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Obstruction of Justice and the Unitary Executive


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June 13, 2017|James ComeyObstruction of Justicethe Flynn InvestigationThe Unitary Executive

Obstruction of Justice and the Unitary Executive

by MIKE RAPPAPORT|2 Comments

There has been much talk about President Trump’s statement to James Comey that he hoped that Comey could let the issue of prosecuting Michael Flynn go.  Some people see in this statement an order that Comey not prosecute a criminal wrong, while others see merely a hope or request (but not an order) that Comey not prosecute.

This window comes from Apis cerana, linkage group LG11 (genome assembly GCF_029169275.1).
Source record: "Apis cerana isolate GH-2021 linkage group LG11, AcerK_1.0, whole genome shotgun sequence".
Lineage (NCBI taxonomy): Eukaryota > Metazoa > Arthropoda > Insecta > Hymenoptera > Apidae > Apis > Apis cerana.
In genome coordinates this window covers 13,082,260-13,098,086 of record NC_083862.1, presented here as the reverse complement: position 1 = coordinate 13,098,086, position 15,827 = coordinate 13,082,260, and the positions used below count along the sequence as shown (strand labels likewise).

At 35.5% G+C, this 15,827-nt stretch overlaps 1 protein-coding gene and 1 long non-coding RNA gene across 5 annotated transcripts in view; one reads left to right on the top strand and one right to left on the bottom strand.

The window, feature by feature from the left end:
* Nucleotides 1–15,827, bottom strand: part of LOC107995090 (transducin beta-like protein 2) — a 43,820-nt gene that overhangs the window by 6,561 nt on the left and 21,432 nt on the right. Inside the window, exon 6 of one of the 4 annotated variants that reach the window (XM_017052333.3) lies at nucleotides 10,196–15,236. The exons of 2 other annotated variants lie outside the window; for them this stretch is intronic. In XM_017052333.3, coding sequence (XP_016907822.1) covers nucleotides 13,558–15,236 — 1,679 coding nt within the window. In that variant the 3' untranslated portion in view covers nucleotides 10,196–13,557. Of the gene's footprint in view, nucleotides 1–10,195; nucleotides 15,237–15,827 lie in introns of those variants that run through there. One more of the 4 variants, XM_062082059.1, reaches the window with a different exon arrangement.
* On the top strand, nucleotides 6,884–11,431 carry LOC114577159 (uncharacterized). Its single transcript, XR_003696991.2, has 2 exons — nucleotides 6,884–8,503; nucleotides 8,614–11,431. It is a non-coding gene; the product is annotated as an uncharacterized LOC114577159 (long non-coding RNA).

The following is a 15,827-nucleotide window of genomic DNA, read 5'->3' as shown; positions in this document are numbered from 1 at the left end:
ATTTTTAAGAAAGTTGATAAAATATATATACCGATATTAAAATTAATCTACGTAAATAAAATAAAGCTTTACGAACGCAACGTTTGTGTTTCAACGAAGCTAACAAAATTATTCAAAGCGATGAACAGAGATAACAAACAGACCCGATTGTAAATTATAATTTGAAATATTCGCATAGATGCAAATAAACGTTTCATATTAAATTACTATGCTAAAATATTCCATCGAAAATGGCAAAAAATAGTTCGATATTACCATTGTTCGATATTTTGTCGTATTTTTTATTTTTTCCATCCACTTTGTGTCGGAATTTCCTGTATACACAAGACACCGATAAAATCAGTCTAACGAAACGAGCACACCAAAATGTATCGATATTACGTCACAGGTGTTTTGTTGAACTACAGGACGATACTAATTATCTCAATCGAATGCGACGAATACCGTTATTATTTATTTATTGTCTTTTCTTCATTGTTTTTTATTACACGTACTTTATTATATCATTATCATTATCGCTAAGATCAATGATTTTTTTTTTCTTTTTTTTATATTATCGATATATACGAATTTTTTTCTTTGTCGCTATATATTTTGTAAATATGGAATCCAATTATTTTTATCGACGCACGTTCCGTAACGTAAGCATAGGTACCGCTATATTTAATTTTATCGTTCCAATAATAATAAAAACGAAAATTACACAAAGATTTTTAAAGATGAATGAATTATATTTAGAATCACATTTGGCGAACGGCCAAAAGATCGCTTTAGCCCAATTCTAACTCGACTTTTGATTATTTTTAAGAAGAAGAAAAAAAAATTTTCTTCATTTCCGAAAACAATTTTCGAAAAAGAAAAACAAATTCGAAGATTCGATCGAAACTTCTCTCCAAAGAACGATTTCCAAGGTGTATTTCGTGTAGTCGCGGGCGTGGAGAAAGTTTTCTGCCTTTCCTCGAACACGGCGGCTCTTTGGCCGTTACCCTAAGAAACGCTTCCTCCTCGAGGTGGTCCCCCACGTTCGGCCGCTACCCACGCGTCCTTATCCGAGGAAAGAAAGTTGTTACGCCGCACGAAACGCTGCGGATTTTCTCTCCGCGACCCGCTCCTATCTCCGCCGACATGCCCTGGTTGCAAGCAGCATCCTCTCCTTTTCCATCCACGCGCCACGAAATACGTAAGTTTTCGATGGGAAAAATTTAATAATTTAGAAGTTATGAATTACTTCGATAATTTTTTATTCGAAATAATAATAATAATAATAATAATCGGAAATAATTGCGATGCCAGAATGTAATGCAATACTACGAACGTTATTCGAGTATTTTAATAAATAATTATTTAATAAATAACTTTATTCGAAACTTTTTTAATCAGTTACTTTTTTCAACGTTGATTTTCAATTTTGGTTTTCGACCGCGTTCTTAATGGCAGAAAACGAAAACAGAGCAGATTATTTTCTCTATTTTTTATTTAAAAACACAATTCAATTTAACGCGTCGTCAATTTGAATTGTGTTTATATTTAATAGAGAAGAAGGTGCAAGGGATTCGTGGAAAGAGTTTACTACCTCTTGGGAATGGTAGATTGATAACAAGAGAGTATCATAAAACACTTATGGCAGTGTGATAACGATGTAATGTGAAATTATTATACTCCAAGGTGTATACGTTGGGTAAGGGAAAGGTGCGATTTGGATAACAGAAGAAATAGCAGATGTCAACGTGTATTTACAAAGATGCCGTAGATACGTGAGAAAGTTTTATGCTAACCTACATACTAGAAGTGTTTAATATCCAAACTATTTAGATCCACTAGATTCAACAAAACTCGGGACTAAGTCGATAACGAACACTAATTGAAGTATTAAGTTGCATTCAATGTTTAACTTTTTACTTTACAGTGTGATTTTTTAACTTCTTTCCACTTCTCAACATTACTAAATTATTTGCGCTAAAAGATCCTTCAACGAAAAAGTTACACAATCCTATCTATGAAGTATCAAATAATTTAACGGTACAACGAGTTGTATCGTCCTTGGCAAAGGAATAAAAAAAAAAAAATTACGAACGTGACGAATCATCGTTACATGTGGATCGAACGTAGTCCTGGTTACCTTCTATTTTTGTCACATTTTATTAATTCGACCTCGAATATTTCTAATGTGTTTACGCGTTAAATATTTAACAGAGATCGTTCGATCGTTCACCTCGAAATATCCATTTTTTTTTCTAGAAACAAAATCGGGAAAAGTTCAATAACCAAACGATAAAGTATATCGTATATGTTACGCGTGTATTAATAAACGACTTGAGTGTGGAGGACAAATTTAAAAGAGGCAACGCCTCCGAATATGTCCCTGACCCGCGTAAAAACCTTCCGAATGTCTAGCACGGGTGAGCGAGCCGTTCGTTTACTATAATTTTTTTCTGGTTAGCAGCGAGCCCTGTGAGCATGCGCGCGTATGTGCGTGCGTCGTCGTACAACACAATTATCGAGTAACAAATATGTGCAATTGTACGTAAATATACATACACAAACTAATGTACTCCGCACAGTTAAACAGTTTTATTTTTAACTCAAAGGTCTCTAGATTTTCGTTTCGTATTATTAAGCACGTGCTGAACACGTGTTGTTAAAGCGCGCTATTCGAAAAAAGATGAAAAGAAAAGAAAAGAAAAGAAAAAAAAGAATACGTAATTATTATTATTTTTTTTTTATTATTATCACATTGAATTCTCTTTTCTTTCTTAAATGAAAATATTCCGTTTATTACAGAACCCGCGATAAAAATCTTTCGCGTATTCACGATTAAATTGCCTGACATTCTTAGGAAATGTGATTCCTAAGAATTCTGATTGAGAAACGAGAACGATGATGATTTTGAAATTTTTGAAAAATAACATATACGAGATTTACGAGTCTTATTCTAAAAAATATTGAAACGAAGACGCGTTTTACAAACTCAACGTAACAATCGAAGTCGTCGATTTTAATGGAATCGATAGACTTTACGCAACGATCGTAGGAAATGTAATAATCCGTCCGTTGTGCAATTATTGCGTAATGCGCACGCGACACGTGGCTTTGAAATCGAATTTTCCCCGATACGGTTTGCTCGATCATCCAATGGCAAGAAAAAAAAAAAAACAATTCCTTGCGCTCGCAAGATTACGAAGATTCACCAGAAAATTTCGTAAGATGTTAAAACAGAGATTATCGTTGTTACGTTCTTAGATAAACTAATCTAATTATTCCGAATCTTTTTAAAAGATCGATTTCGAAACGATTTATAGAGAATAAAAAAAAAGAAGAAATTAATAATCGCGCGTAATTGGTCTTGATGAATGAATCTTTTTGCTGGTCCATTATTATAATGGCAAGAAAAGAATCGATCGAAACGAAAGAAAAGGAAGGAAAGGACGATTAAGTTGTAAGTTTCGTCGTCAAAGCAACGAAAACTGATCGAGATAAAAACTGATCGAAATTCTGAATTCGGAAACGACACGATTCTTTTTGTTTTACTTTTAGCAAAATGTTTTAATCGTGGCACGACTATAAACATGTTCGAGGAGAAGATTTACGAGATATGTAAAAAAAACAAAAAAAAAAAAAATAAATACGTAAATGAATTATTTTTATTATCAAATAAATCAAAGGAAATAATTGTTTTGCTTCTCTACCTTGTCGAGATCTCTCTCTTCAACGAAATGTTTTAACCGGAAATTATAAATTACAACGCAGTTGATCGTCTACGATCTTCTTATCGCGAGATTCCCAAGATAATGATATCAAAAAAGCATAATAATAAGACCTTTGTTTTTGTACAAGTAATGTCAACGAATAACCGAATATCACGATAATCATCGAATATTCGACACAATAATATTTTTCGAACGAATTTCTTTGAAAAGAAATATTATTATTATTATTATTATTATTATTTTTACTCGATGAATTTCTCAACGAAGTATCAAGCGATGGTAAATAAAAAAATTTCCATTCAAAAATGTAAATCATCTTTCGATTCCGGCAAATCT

Yet, it is not clear how much it matters whether it was an order.  Under a variety of circumstances, even an order to not prosecute Flynn might be entirely legal.

Many commentators have focused on the fact that the President seemed to be “interfering” in a criminal investigation by the FBI.  But that way of thinking about the matter seems problematic from an originalist and probably from a current law perspective as well.  Under both of these perspectives, a strong argument exists that the President is legitimately involved in decisions of this sort.

Let’s imagine that Director James Comey had concluded on his own that there was not enough evidence to continue an investigation into Flynn and had closed the investigation.  That would normally not be enough to lead to obstruction of justice.  :snip: 

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